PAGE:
Adding Curtain Appeal – Block, Band and Budget

Your old, fatigued curtains need a pick-me-up on a budget?  Color blocking and banding can give solid color curtains that needed facelift.  This is a great solution.  All you need to do is cut and sew a straight line, and the hard part is done.  I wanted side panels on my studio/office window, nonfunctioning to finish out the Austrian valances.  Nothing fancy, something quick, easy and easier on the budget.  I wanted to do a simple black and white color block and banding on white panels that I purchased awhile back.

My inspiration was this black and white remnant I purchased for $5.00.

IMG_1090

Started out with one panel (50×85) from a pair of JCPenney’s Supreme Antique Satin White drapes I purchased on sale a while back.  I usually never purchase curtains unless the sale price is “much” lower than what I can make them for.   I knew I could add my personal touch to them one day.   First, I determined how I wanted to do the color blocking and banding.   Only using one panel, I cut off the pinch pleats, and took out the lining and hems. Then steam pressed the fabric, and cut it in half length wise so I would have 2 panels each 45″wide.

IMG_1457 IMG_1458

Did my calculations and realized, using the remnant fabric I could make 100″ floor length panels at 45″ wide. Great!

Time to get busy:  This is my quick and easy method.  By no means is this the professional custom way I was taught. But since I was using remnants and old panels this satisfies my budget and the need for a little change for now.  The end result: (see tutorials below)

BBC04f

BBC03 BBC02

BBC09 BBC07

BBC08   BBC06

Overall,  I’m content.  Spent a total of $22.00 on fabric and trims and $28 on curtain rods.  So before you drop $$$ on new window treatments, Pull out the old ones then check out a few fabric remnants and trimmings and add a little appeal on a budget .  🙂    (oh sorry for the grainy picture quality)

Until next post…Sew, create and enjoy loving your home.  Red Orchid

The tutorials: Click on each page to enlarge

BBCurtainsT1  BBCurtainsT1pg2 BBCurtainsT1p3

BBCurtainsT1p4  BBCurtainsT1p5

The tieback tutorial: Click page to enlarge

TieBackwithTrimT1

If you have any questions…I’m here.

Check out Fabric.com for beautiful fabric selections and Houzz.com for more creative ideas.

Colorblock 2 b3dcfe0f1c06573dee43c0a457e429f9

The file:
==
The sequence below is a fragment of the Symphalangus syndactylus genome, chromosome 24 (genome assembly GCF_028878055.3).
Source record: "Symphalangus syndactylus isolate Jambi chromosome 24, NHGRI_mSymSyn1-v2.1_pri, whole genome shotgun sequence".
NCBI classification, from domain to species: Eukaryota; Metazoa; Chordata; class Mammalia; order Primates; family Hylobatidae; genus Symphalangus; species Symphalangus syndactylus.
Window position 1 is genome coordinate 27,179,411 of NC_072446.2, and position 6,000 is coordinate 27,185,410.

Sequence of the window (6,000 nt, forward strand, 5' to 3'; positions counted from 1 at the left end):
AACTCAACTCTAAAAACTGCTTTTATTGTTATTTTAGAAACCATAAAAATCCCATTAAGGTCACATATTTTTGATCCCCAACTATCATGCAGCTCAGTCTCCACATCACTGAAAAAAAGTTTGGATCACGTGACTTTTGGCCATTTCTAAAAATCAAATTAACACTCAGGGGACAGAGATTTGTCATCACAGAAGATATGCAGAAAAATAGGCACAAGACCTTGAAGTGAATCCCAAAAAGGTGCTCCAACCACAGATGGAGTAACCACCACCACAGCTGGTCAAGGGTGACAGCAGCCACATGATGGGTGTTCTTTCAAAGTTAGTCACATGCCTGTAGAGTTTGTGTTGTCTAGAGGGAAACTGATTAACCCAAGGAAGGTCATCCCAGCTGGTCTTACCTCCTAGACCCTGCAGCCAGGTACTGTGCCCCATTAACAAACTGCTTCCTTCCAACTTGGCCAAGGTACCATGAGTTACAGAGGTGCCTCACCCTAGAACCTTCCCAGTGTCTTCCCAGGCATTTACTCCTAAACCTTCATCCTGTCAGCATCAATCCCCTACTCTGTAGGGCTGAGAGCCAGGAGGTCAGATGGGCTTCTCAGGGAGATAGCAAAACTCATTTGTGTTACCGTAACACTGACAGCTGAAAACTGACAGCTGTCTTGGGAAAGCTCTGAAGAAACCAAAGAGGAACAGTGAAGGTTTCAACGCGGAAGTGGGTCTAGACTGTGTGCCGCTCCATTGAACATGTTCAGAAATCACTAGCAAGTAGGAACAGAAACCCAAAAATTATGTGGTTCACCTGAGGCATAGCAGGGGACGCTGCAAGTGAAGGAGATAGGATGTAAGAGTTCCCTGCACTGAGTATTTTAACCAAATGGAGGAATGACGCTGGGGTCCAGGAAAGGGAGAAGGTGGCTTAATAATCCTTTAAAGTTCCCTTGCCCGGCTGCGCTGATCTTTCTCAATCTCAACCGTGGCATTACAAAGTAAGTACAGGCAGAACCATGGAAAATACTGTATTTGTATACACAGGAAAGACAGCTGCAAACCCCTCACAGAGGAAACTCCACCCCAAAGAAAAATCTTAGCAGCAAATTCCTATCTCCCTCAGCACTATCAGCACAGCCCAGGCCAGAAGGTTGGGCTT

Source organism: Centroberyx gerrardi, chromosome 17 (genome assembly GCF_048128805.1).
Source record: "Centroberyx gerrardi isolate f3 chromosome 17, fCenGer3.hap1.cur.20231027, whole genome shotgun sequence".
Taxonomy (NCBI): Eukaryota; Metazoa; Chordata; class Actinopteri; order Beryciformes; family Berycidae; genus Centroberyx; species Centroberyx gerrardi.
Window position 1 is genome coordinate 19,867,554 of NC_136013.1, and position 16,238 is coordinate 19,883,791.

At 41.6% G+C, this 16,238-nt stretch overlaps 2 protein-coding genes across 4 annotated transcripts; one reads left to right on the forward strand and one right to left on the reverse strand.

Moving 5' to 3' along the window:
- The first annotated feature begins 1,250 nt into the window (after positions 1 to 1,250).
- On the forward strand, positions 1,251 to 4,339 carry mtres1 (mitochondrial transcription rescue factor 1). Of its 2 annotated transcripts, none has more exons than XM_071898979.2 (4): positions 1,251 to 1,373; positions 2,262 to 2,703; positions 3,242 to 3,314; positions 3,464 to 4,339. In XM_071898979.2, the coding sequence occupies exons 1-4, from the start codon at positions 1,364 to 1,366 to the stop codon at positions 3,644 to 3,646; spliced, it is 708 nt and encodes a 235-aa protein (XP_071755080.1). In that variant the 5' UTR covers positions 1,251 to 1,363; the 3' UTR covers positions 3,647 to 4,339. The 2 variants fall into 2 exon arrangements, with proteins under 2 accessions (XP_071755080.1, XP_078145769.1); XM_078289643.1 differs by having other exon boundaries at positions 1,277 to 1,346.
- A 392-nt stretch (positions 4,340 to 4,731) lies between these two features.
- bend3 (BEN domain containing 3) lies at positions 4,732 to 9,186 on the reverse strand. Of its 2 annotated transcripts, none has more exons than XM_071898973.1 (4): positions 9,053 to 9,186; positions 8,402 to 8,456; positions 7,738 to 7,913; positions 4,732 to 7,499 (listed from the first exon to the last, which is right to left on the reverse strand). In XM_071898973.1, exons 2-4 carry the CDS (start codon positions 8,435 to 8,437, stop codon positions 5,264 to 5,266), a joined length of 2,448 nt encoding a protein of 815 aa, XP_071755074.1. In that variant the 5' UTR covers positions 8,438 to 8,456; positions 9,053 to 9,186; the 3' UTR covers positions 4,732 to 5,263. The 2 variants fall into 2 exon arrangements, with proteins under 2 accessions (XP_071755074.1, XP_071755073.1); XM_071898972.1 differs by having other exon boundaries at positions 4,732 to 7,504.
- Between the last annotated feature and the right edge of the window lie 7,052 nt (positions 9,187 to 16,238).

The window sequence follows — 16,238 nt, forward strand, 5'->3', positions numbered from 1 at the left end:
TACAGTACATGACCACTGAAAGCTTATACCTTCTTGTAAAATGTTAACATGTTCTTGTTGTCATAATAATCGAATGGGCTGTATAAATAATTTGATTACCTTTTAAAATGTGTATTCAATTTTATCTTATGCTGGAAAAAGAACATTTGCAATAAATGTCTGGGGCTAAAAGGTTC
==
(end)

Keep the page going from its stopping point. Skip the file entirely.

Courtesy of Pinterest

 

66fc983dbe11e15657547239fbfe2328

Courtesy of Pinterest

5fa409dddc372601af2798b22b937478

Courtesy of Pinterest

 

 

 

Advertisements

10 thoughts on “Adding Curtain Appeal – Block, Band and Budget

  1. Seriously…this makes me want to try to learn to sew again. I have tried and tried and tried (starting in high school when I got a big, fat D in this part of Home Ec!), but it’s just never been something I can grasp. I think I’m just way too impatient. That’s a shame because I really admire that you can create like that!!! The banding is great, and the tiebacks are really super, super, super!!! What a beautiful job!

    We have ZERO window treatments here. Part of that is by choice, but the other part is because it’s such an expensive venture for something I know I’ll change my mind about within 6 months time. If I just had the talent you have…..!!!

    Have a wonderful weekend!!!

  2. Awww, Thanks Alycia! You can!! But I understand about not having fabric window treatments. Custom treatments are investments. I much rather make inexpensive ones in the bedrooms and offices…Because I know (like you) I’m going to get tired of them and want to change as soon as I see another pretty fabric. (too funny)! Thanks again!

  3. I’m impressed. I’ve been living in my home for over 4 years now and still haven’t put up curtains. I’m so picky. So, you actually sew the designs and mix and match yourself?

  4. Love the look and its simplicity! Well at least you make it look simple 🙂 the fabric and colors blend nicely and gives the room “fierce attitude”. Very nice Linda, very nice!!!

  5. I’m so glad I saw this post tonight because for someone like me with 11′ ceilings, you’ve just taught me that I could add length on to standard drapes. I would hate to admit what I paid for the Restoration Hardware drapes I bought for this building over 13 years ago. And I didn’t think, at the time, of what it would cost to have them dry cleaned. I had it done once and the cleaner did a really bad job of cleaning them. Next time, I’ll buy washable curtains and add something marvelous to the bottom like you showed. I am in awe of your craftsmanship and artistry. Thanks again for helping me with my unusual windows.
    -Ginene

  6. Most welcome Ginene! Thank you. And a hint… I wish I knew you before you took your drapes to the dry cleaners…….We would advise our clients that once your draperies are up….do not take them down to dry clean…never dry clean…spot clean if you have to with a clean white cotton towel, mild soap and water. and vacuum them! You can sprinkle arm and hammer baking soda on them and vacuum them. For smokers you may have to take them down and air them outside and vacuum. With sheers, take down and put them in a bath tub with mild soap and water but don’t submerge the header. Let them air dry. What is it about dry cleaners and draperies??? Hope this helps. !! Thanks Ginene

  7. Thank You! Yes I do. I’ve been sewing since….well lets just say for a long time. ;-). I understand being picky. And Kudos for you being picky. Check you fabric shops or on line fabric shops for lots of options.

Comments are closed.